What Makes a Strong Crisis Manager

Crises tend to hit people and organizations unprepared. Strong personalities are then needed, who can see the big picture and act calmly. What exactly are the qualities of outstanding crisis managers?

Problems keep piling up and the situation is spiraling out of control. Even individuals with strong nerves can lose their bearings and begin to panic. The clock is ticking relentlessly, and time is running out to avert a yet greater disaster. It is a crisis—which is going from bad to worse. Whether in the form of an oil spill, earthquake, famine, war, stock market crash, or pandemic, a disaster or crisis can hit companies, individuals, or entire societies, bringing suffering and death. It is not for nothing that the literature on how to manage crises fills any number of shelves.

The Covid-19 pandemic has once again revealed the need for leaders who can rapidly grasp the big picture. Who can keep their cool and improvise under pressure. Who surround themselves with capable personnel and make far-reaching decisions in very short periods of time. Now is the hour for those who are willing to push the limits, and who are skilled at handling crises. We present five examples of extraordinary individuals who faced economic, social, or political crises—and had the qualities and abilities needed to deal with them.

The Organizer: Florence Nightingale

Florence Nightingale, nurse, Porsche Conulting GmbH
Florence Nightingale (1820–1910), a British nurse who reformed sanitary conditions and treatment facilities for the sick in Britain, is considered the founder of modern healthcare. (Credit: Universal History Archive/Getty Images)

Nursing and Hygiene Pioneer in the Crimean War

Explosives, steamships, underwater mines—the Crimean War from 1853 to 1856 is considered one of the first armed clashes in history to be waged by industrial means, and a precursor to the brutal battles of attrition in the First World War. It was fought between Russia and an alliance consisting of the Ottoman Empire, France, Britain, and Sardinia-Piedmont.

While modern weaponry played a role in the high number of deaths among the Allies, so too did an anachronistic medical system. Florence Nightingale, a British nurse, was confronted with the horrendous conditions in military hospitals when she and thirty-eight other nurses traveled to Turkey in 1854. The hospitals there had to handle not only the wounded but also the sick, with three or four thousand soldiers needing care at the same time due to a cholera epidemic. A humanitarian crisis was underway among the troops of the empire. Despite a number of conflicts with physicians and other nurses over responsibilities, Nightingale succeeded in introducing crucial improvements and lowering the mortality rate among soldiers. She was less involved in the everyday direct treatment of patients than in having hospitals reconstructed in accordance with modern standards of care at the time. She bypassed the army’s bureaucratic procurement procedures and used donations solicited via The Times in London to purchase beds, shirts, drinking cups, and socks. She had washing facilities installed, issued lemon juice to prevent scurvy, and added vegetables to meal plans.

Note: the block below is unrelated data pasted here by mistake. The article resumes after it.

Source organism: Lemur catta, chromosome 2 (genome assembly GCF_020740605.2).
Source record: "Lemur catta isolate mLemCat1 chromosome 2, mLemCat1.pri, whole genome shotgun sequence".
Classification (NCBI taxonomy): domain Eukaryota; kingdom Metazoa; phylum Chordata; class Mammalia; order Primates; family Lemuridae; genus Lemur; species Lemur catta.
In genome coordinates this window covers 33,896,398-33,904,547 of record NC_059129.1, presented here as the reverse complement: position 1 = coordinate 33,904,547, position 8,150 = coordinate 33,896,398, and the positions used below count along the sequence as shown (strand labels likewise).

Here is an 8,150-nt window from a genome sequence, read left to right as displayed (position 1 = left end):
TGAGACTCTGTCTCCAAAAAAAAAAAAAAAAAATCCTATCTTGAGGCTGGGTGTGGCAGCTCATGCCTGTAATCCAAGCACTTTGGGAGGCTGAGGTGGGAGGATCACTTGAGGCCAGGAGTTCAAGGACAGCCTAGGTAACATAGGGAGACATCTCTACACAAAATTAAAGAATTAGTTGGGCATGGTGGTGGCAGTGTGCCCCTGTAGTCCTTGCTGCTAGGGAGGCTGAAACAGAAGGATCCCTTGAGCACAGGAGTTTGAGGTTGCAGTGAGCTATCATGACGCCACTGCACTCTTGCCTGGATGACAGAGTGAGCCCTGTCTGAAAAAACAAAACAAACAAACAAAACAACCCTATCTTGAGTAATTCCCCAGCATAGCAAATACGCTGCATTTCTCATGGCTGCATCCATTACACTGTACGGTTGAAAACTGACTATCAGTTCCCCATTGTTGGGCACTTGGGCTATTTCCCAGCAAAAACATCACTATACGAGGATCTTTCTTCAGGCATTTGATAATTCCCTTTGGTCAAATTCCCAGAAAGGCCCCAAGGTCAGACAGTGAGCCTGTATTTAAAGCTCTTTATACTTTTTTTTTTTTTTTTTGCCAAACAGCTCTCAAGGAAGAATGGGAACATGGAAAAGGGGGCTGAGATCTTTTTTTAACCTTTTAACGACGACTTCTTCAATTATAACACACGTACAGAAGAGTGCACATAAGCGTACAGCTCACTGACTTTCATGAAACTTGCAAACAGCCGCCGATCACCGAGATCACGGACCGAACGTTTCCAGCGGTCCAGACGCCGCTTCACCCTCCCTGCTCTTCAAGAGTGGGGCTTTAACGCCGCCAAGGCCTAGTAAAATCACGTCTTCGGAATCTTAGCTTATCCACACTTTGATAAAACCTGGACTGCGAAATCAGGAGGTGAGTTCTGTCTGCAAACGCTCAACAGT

With courage, assertiveness, and organizational skills, Florence Nightingale showed herself to be an extraordinary crisis manager. Although she herself returned chronically ill from the Crimean War in 1856, she applied much of the knowledge gained in Turkey to the public healthcare system in Britain. Among other things, she wrote popular guides for care personnel, founded a nursing school, and used social statistics to support her positions.

The Lifesaver: Ernest Shackleton

Ernest Shackleton, Porsche Consulting GmbH
On an expedition to Antarctica (1914-1917), the “Endurance” became trapped in ice. At first the ship could still offer polar explorer Ernest Shackleton and his men shelter from the cold, snow, and storms. But the ice exerted a relentless force and the planks soon bent under the tremendous pressure. Shackleton had to find another solution and directed his team to set up camp on the ice floes. They called their refuge “Ocean Camp”—a constant reminder of the freezing, inimical depths just beneath the thin layer of ice. Although it did not achieve its goal, this was the most spectacular of Anglo-Irish polar explorer Ernest Shackleton’s (1874–1922) expeditions to Antarctica. It brought out both his powers of endurance and knowledge of human nature. Shackleton’s strong leadership under extremely adverse conditions saved the lives of his entire crew. (Credit: Hulton Archive/Getty Images)

Polar Explorer and Antarctica Expedition Leader

On October 27, 1915, it was clear that the expedition had failed. The crew had to leave the ship. For a good ten months, the Endurance—a three-mast sailing vessel around forty-four meters in length with an auxiliary steam engine—had been trapped in the ice. And now her robust hull was being crushed by pack ice in the Weddell Sea, despite tropical-wood frame elements more than twenty-eight centimeters thick. The ship was at risk of sinking rapidly. The crew of the British Imperial Trans-Antarctic Expedition evacuated onto an ice floe. Now they had to face their fate alone and unprotected in the hostile world of Antarctica. But they were fortunate in having Shackleton as their capable and indefatigable leader.